River Partners' mission is to create wildlife habitat for the benefit of people and the environment.

    
Home » News/Events » The Journal » Fall 2008 » Completion of the Vierra Restoration Project at the SJRNWR

Completion of the Vierra Restoration Project at the San Joaquin River NWR

By Tom Griggs, Ph.D., Senior Restoration Ecologist

The Vierra project was the first time that River Partners designed and implemented a riparian restoration that involved a wetland—311 acres of woody vegetation with understory surrounding 200 acres of seasonal wetland. This is exciting to the planner because of the opportunity to design two very different plant communities in the same project.

When we got the green light to begin field work, we were just about finished with planting the first half of the acres when the flood of 2006 occurred. This flood started in March and eventually covered most of the San Joaquin River Refuge for five months, finally draining away in early August. The aftermath was very interesting if you are a scientist: some plant species fared very well (Oregon ash, black and sandbar willow, valley oak, Fremont cottonwood), while other species completely died out as a result of the long duration flooding (Coyote brush, elderberry, box-elder).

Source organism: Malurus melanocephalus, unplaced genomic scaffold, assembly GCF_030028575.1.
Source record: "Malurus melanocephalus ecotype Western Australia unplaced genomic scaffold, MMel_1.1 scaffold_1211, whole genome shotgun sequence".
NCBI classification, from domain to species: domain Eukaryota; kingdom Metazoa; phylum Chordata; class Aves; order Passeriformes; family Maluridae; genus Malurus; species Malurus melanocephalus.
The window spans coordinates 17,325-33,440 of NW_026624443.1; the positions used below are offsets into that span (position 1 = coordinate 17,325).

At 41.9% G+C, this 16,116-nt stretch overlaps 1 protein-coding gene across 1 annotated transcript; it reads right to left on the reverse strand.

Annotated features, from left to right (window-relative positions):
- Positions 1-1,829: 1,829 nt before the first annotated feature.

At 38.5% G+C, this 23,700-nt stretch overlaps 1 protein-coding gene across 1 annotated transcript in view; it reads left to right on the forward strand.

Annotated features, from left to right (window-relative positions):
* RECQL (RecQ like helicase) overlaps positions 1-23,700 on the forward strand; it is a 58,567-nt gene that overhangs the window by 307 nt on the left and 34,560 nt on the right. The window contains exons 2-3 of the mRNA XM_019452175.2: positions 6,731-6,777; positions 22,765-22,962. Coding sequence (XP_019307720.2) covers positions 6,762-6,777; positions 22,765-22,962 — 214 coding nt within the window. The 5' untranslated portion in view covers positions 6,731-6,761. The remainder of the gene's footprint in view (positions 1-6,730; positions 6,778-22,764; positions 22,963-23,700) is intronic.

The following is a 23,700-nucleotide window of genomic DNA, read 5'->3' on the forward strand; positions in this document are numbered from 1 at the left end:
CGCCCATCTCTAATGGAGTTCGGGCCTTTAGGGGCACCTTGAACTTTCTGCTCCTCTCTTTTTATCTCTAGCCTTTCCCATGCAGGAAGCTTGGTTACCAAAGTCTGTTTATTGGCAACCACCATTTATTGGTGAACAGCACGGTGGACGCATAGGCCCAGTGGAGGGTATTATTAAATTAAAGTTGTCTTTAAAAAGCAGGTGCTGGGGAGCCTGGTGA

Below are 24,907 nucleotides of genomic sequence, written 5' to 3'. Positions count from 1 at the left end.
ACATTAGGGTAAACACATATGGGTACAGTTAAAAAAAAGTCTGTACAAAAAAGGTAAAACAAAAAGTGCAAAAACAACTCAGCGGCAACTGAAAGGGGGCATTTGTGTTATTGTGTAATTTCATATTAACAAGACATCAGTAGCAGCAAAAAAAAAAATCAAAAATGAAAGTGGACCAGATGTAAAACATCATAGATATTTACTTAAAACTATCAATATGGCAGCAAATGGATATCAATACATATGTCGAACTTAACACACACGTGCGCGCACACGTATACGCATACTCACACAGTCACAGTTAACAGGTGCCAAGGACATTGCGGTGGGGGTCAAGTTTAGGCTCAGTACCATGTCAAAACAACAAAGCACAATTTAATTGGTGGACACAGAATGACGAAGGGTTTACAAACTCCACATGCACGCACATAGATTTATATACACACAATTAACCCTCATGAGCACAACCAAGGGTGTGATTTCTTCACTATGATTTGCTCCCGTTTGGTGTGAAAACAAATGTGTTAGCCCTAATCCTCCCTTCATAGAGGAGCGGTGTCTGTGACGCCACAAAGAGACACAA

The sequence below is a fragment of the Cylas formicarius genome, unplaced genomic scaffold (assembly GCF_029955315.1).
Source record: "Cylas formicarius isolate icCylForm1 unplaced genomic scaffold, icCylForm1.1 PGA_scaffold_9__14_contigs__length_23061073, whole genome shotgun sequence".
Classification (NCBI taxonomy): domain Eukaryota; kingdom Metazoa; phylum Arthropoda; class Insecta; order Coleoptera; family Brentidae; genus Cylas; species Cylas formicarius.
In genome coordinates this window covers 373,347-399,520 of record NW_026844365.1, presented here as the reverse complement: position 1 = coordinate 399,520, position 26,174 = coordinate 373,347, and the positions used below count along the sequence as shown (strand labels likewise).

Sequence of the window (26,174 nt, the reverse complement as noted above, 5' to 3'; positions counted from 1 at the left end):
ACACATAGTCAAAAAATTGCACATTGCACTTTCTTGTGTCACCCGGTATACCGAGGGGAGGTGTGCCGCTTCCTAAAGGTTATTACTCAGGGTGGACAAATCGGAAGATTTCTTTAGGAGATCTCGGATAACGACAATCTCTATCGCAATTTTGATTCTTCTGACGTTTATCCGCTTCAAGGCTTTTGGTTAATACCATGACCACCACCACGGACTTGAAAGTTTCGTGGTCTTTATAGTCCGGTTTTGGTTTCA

As a result we re-designed the Vierra planting to add more flood-tolerant species, as this type of flood will likely happen again. (The last time the Refuge flooded in the spring and summer was 1998.) The Refuge realized that this type of long duration flooding would be a problem for riparian brush rabbit survival. As a result the Refuge funded the construction of high mound flood-refugia for the riparian brush rabbit and other terrestrial animals. River Partners planted the mounds with a dense planting of rose and blackberry to protect the animals. River Partners also secured funding to plant the sides of the soon-to-be decommissioned levees surrounding the project as additional flood refugia for wildlife.

At this writing (Nov 2008) the Vierra project has developed into a healthy young riparian planting. Near future activities include the final breaching of levees as part of the U.S. Army Corps of Engineers non-structural flood control project that will help reduce flood depths in the region. This flooding will benefit the Vierra plantings in the future, allowing them to develop into a complex riparian habitat for many species of wildlife.

The above article originally appeared in the Fall 2008 issue of the River Partners Journal.